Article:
Governor Patrick and Ruthir May Therian and son
Governor Deval Patrick went out to Springfield to hear how stimulus is helping the people in that area get back on their feet. Their stories, heard by everyone sitting around a table at the Alliance to Develop Power, were inspiring but they were also something more: They demonstrate the import of the stimulus program on ensuring that not only can many people survive the current recession but they can also emerge with a direction and a plan.

The Governor got a chance to hear from someone like Ruthie May Therrian who came with her 8-year old son Dhimani. Therrian, a college student at Holyoke Community College, told the Governor that if she would not have the transportation provided by the Holyoke Head Start to get her 5-year old daughter, J'Nyalise, to the Head Start program she would not be able to continue her education. That's why, she said, she was so excited about the stimulus grant that provided the Head Start with a bus so parents have the transportation they need and they can go to work, school

Roundtable with the Governor
and provide for their families. "It might seem like small thing," Therrian told the Governor, "but now they can go to work."

Therian's story was echoed by Randy Moquian, a weatherization auditor for Springfield Partners for Community Action. Moquain was unemployed before a stimulus grant helped him get training so he could get his job. Justine Williams was there because her house had received stimulus funded weatherization services. Jeffrey Bradshaw is a weatherization contractor and thanks to the increase in stimulus funded weatherization services he has been able to hire 6 additional employees. As the Governor pointed out that's not only six people who have jobs, it's also six people who can now buy groceries and pay their bills.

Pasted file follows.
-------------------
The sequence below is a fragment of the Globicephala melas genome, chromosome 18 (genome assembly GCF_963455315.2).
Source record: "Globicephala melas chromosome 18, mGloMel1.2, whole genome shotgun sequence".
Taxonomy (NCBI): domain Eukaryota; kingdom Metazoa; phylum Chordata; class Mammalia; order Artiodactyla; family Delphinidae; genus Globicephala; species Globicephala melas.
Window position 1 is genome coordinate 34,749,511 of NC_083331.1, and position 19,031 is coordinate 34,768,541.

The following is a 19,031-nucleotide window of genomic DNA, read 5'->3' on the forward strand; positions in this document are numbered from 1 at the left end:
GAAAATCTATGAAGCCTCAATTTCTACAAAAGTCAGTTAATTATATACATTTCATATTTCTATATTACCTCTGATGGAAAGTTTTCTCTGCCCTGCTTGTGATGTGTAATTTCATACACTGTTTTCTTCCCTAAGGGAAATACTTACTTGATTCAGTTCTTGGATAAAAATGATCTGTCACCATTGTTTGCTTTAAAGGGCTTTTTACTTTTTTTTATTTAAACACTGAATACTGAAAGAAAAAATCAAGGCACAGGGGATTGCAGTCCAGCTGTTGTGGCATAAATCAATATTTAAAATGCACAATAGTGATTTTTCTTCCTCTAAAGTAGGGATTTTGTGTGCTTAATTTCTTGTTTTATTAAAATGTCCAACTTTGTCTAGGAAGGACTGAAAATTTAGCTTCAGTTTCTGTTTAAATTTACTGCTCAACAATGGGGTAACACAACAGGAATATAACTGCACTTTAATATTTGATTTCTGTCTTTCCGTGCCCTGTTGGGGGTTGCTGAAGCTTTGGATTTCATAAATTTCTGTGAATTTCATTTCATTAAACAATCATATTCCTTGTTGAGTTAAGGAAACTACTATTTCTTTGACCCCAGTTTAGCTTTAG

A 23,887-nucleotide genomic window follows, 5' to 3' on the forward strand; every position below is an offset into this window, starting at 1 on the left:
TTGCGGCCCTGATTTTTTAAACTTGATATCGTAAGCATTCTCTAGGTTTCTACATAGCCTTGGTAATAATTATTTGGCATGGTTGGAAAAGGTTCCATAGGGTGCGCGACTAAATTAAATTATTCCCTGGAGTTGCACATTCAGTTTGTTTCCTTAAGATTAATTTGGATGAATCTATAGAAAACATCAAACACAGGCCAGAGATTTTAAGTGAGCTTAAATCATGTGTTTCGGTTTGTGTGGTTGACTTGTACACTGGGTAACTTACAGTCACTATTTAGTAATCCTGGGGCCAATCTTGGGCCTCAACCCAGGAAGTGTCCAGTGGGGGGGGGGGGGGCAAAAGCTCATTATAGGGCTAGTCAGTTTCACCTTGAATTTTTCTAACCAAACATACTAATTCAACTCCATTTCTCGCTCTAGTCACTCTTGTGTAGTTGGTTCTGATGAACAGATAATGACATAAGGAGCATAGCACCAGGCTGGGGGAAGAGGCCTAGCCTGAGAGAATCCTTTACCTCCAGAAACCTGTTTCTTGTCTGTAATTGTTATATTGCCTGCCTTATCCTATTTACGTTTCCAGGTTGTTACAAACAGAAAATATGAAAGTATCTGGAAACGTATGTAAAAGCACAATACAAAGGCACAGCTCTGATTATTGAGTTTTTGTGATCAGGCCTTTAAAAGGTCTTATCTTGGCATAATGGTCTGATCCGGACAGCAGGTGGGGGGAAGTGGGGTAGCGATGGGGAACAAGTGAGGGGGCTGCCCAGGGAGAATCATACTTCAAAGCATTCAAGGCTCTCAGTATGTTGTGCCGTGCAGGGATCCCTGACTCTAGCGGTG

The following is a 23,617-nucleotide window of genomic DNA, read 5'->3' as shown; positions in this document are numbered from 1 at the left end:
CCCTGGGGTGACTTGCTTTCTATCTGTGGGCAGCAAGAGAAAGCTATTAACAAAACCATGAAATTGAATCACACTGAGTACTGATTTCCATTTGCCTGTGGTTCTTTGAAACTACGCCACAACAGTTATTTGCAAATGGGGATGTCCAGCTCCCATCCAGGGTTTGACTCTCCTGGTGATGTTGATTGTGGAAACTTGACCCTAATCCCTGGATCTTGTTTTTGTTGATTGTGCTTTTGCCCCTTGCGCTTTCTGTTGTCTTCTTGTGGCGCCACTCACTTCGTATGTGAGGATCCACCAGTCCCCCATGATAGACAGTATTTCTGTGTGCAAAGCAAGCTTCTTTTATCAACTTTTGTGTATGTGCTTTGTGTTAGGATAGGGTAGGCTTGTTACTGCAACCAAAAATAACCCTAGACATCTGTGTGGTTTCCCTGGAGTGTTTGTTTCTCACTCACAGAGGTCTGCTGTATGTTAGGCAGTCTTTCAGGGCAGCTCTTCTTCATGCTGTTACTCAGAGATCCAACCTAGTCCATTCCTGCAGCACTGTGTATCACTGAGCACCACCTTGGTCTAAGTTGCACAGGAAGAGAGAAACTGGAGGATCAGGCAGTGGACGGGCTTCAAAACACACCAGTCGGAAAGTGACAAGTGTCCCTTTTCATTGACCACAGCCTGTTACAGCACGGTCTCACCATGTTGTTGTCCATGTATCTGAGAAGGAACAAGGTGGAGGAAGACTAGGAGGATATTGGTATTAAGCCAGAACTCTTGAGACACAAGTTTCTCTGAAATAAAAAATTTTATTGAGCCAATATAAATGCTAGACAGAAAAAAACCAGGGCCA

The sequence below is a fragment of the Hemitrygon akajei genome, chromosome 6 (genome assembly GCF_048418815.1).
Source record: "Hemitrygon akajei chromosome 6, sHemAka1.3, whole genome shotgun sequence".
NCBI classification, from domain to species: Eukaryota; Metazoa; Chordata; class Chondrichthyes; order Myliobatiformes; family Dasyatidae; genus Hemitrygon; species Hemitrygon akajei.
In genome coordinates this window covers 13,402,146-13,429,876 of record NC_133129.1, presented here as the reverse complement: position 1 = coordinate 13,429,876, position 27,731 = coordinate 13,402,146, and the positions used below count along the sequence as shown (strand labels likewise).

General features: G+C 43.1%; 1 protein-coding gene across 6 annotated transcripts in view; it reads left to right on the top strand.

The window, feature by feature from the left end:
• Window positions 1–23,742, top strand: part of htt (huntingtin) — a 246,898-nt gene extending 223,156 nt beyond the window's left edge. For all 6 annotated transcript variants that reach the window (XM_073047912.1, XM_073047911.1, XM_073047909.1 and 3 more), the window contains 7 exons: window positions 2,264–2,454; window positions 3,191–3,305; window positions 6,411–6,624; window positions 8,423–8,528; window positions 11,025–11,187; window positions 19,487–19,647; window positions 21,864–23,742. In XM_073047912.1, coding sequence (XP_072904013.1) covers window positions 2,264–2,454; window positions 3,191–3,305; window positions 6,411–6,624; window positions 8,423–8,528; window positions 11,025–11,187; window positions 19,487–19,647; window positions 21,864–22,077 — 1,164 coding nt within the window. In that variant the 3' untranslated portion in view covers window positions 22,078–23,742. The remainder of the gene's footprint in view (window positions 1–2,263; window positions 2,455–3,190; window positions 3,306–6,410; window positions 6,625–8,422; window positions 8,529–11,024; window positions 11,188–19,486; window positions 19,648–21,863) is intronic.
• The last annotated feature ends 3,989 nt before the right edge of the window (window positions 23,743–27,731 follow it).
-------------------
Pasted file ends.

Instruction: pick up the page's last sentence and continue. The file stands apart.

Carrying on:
YouthBuild Participants and Coordinator
Tracy D'agostino was unemployed before she was hired by the Springfield Career Center in a stimulus funded position. The irony that her job is now to help others find jobs was lost on no one.

Michael Malone, the vice chancellor for research and engagement at UMass, Amherst, spoke about the impact stimulus funds have had on the university's ability to help more students get a college education through scholarships and aid.

Springfield Fire Chief Gary Casanelli described to the Governor the impact stimulus funds will have on his department - it will be hiring eight additional firefighters. "It will allow us to put a fire company back in service," he said. Similarly, Springfield Police Commissioner Bill Fitchett said stimulus funds will allow his department to hire five new officers and upgrade its communications systems. "A police department is about communications," he said.

The room was very quiet as Adlin Villalba read her story to the Governor. She was

Roundtable Participants
clearly nervous as she talked about being a 25-year old single mother of three young children who was having a hard time getting a job because of a felony conviction in her background. She felt she had no prospects until she saw an ad for YouthBuild a stimulus-funded program that helps young people get their lives back on track. "I thought I was perfect for YouthBuild," she told the Governor.

Turns out she was. Villalba is a 2008 graduate of the program and got a job at Kevin's Painting & Wallpaper, where she trained.

When the Governor asked if anyone in the room had any questions, there was just one. It was from Therian. She wanted to know how the Governor slept at night knowing he helped so many people.

It was evident he would sleep well that night.